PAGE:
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Mol. Biol. Cell 11 (4): 1169-1181

Copyright © 2000 by The American Society for Cell Biology.

Vol. 11, Issue 4, 1169-1181, April 2000

Multistep Phosphorelay Proteins Transmit Oxidative Stress Signals to the Fission Yeast Stress-activated Protein Kinase

Aaron Ngocky Nguyen, Albert Lee, Warren Place, and Kazuhiro Shiozaki*

Section of Microbiology, University of California, Davis, California 95616

In response to oxidative stress, eukaryotic cells induce transcription of genes required for detoxification of oxidants. Here we present evidence that oxidative stress stimuli are transmitted by a multistep phosphorelay system to the Spc1/Sty1 stress-activated protein kinase in the fission yeast Schizosaccharomyces pombe. The fission yeast mpr1+ gene encodes a novel protein with a histidine-containing phosphotransfer domain homologous to the budding yeast Ypd1. Spc1 activation upon oxidative stress is severely impaired in the Delta mpr1 mutant as well as in the mpr1HQ strain, in which the putative phosphorylation site Mpr1-His221 is substituted with glutamine. In response to oxidative stress, Mpr1 binds to the Mcs4 response regulator that functions upstream of the Spc1 cascade, suggesting that Mcs4 is a cognate response regulator for Mpr1. Unexpectedly, when exposed to hydrogen peroxide, Delta mpr1 cells can induce the catalase gene ctt1+, one of the transcriptional targets of the Spc1 pathway, and survive oxidative stress in the absence of significant Spc1 activation. We have found that Pap1, a bZIP transcription factor homologous to human c-Jun, can mediate induction of ctt1+ expression upon oxidative stress independently of the Spc1 stress-activated protein kinase. These studies show that oxidative stress stimuli are transmitted by multiple pathways to induce specific gene expression.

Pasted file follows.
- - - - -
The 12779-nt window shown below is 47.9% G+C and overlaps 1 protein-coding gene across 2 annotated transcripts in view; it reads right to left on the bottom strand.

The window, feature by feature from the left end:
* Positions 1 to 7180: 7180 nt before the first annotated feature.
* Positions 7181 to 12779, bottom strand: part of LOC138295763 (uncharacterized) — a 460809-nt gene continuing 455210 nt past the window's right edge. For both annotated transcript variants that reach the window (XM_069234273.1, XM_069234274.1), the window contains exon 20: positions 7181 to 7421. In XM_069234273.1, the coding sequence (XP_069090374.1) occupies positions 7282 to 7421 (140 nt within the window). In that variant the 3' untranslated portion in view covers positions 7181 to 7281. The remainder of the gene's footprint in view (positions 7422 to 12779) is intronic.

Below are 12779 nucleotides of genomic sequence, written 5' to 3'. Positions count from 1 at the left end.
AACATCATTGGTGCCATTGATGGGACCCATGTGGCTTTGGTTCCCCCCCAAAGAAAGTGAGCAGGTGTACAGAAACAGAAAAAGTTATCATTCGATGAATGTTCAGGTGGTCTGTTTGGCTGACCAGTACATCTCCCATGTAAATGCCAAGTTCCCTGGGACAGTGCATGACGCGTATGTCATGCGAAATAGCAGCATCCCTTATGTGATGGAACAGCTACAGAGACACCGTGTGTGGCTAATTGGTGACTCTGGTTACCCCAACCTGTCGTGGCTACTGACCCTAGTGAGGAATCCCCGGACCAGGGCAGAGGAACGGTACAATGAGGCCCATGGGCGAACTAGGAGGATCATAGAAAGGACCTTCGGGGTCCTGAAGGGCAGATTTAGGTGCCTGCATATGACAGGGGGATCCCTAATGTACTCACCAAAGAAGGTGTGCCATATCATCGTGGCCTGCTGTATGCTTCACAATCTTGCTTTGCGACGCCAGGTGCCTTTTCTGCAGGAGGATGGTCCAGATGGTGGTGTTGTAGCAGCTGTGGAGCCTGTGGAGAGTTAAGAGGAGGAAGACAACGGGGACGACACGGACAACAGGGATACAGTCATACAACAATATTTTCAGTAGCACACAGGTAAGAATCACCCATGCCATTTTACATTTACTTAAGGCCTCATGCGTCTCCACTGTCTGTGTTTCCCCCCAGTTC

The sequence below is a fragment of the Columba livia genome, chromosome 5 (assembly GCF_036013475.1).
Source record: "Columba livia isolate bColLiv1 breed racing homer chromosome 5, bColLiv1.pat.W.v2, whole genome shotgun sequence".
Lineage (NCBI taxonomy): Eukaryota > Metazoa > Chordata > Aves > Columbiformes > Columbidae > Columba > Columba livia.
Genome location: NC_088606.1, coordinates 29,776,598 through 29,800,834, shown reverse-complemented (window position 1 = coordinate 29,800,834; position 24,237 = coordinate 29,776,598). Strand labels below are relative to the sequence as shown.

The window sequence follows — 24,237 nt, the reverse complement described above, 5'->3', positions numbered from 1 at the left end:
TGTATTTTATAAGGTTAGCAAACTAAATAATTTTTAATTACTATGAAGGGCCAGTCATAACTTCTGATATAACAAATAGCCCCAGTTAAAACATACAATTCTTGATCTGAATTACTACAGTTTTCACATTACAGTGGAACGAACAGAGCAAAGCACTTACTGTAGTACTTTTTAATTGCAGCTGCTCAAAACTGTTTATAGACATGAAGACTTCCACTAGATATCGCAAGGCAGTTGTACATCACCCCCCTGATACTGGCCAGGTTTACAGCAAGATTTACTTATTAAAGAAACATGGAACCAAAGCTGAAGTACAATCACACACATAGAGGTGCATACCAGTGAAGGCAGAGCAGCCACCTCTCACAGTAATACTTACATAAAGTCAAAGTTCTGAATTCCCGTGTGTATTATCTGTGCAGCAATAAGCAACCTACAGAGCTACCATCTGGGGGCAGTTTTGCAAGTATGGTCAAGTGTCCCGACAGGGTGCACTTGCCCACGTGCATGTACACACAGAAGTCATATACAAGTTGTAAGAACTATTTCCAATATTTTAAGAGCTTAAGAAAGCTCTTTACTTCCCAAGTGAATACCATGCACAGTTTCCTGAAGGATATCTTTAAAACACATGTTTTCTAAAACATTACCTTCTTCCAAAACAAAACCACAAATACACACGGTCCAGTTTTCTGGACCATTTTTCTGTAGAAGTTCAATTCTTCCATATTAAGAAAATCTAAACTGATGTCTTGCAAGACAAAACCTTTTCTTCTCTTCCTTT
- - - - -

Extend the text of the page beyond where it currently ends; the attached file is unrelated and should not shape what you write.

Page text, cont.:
* Corresponding author. E-mail address: kshiozaki{at}ucdavis.edu.


Molecular Biology of the Cell
Vol. 11, 1169-1181, April 2000
Copyright © 2000 by The American Society for Cell Biology

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